The sensation of early morning spider silk brushing bare arms, the delicate chirruping of tiny woodland birds, swallows and swifts wheeling, the contrast of dry heat and forest cool, the chunky suck of clay on boots and rustle of wheatfields. The woodland tracks and white strade bianche that ramble between summits, with charm but little functional directness.

Newly sprouting figs and olives, proud purple artichokes, fruit-laced cherry trees and gargantuan vivid roses mark the way and there's the pervasive scent of cut grass.

We anticipate the flavours of rustic bread stuffed with prosciutto, olives capers, pecorino toscano, olive oil and pomodori secchi, eaten among begonias, viburnum and poppies in the contemplative hot post-midday siesta silence.

This is where everything produced is consumed – the glut of tomatoes, olives, truffles, mushrooms, grapes, the entire pig – all bottled, potted, dried, smoked, rendered, distilled, as it always has been.

Yes, it's hotter, wetter and more humid for late May – this time last year the country was parched – but the upside is a verdant landscape, bringing early porcini. We taste these extraordinary fungi at our family-run San Gimignano hotel, Hotel Bel Soggiorno, inside the historic walls.

Like our room with its shared verandah, the restaurant has sweeping views across a characteristic landscape. We surrender to the gentle sommelier who suggests a ruby-red, full-bodied Podere La Cappella "Querciolo" Chianti Classico 2014 from a local winery near a town we've just walked through – San Donato.

This is a 90 per cent sangiovese plus merlot blend that tastes like Tuscany – spice, orange, blackberry and cherry – perfect with our fragrant porcini, pecorino, fine herbs and truffle risotto and roasted suckling pig. San Gimignano is a peach-and-terracotta gem, but the daytime coach tourists seeking fluffy wild boar toys, Tuscan ceramics and Aperol spritzes are a trial. Be patient and by about 4pm, they are gone, leaving a peaceful night town.

Only 14 of its 70 towers remain. Chopped down to size by the Florentines, they were (still are) a reference point for Via Francigena pilgrims. We encounter a band of about 30 of them (dressed alike, one whistling) as we set off early for our 13-kilometre walk to Colle Val d'Elsa.

How will we shake this jolly peloton? Silence descends when they take a different route, fortunately, as today's walking is increasingly dazzling – streams, forests threaded by truffle hunting and divierto di caccia (no hunting) signs, cultivated fields of spring onions, garlic, potatoes and wheat, valleys and hilltops, castles, watermills and vineyards, all defined by the sculptural cypresses.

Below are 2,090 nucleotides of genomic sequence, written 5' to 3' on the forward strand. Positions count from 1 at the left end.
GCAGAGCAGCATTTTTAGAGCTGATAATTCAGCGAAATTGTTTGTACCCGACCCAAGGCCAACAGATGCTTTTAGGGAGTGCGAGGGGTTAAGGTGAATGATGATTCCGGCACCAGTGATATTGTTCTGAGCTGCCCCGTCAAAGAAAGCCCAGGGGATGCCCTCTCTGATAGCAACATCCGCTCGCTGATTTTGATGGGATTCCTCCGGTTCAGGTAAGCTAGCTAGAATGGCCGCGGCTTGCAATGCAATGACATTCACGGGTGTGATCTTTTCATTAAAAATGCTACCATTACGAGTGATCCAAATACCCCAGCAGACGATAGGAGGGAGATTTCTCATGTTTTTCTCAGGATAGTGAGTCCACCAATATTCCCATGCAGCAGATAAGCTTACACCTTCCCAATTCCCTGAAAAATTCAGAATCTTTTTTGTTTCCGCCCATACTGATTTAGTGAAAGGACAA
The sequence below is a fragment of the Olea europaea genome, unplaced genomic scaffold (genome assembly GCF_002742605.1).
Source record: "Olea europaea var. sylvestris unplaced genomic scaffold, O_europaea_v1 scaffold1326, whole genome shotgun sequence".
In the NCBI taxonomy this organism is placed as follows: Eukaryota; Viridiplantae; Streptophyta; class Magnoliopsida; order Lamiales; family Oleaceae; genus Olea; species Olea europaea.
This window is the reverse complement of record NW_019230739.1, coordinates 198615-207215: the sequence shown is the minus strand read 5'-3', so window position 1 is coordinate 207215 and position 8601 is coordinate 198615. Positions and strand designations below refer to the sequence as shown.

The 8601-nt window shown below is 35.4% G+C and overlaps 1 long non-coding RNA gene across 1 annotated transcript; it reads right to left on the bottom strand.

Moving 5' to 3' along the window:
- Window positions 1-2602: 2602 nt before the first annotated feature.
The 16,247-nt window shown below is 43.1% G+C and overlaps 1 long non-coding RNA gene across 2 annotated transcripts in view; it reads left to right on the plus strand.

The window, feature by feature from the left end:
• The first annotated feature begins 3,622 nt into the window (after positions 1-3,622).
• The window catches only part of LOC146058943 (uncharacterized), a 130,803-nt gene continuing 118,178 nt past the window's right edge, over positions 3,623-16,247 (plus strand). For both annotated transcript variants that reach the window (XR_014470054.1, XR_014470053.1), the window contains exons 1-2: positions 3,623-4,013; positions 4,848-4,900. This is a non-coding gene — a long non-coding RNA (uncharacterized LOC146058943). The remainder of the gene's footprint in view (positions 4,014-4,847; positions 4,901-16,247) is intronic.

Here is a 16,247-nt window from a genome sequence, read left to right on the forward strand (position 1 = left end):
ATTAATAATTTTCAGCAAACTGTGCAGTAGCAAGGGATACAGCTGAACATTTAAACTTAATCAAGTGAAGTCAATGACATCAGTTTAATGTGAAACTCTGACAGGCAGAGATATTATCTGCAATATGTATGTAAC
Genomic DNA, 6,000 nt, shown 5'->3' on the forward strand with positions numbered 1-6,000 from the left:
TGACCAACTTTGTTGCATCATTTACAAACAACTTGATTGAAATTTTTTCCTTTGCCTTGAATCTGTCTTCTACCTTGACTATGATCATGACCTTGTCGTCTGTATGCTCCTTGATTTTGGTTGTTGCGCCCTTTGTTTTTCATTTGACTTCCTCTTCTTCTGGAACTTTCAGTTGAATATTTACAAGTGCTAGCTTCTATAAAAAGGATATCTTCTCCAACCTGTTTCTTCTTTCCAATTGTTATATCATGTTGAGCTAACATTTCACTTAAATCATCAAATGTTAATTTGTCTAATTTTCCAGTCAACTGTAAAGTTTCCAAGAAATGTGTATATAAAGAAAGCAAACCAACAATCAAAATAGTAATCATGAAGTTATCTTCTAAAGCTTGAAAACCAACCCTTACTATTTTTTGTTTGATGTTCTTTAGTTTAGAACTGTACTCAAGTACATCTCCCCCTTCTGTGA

About four kilometres from the walled town of Colle, as we navigate an exposed ridge, a thunderstorm rolls in. It's quick march, entering via the upper town of Colle alto, to eat our lunch sheltering beneath European limes, before heading to Colle basso, across the River Elsa to Relais della Rovere, a former 11th-century abbey.

The hotel, named after Cardinal Giuliano della Rovere, who later became Pope Julius II and Michelangelo's patron, offers a comfortable sojourn in preparation for our final and longest day's walking – 18.5 kilometres to Siena.

Today involves a transfer to Monteriggioni, a Sienese outpost built in 1203 to defend against Florentine attacks. Dante modelled his abyss on the village in his Inferno. Appropriately, a European viper slithers across my path in a medieval flourish.

Route information is exceptional, with detailed notes, maps, places of interest, restaurants, history, local knowledge, lunch and wine-tasting suggestions. We lose ourselves occasionally but on this Via Francigena, all roads do in fact lead to Rome.

A long final climb brings us to our Siena hotel, Hotel Garden, the former summer home of an aristocrat and about 20 minutes walk to the Siena city walls at Porta Camollia. Inntravel's Siena city walk introduces us to this gorgeous city with the Campo at its heart. It's full of masterpieces, both architectural and artistic, particularly the ornate cathedral with its striped campanile and works by Donatello, Ghiberti and Jacopo della Quercia.

Lady Caroline in Elizabeth von Arnim's classic novel, The Enchanted April, had to get away to Italy "or be deafened" for her life was "a noise about nothing".

She found as we do, that Tuscany offers silence and spiritual renewal. As the world modernises furiously, timeless Tuscany remains constant, particularly fortifying all those who walk its paths.



traveller.com.au/italy visittuscany.com inntravel.co.uk


Emirates fly daily from Sydney and Melbourne to Venice. See emirates.com Trenitalia trains run frequently to Florence for an Inntravel taxi transfer to Volterra. See trenitalia.com 


Inntravel's Hilltop Towns of Tuscany self-guided seven-day walk includes accommodation, two dinners and seven breakfasts, route notes, maps, information, luggage and route transfers. From £795 ($1420) per person sharing. See inntravel.co.uk

Alison Stewart was a guest of Inntravel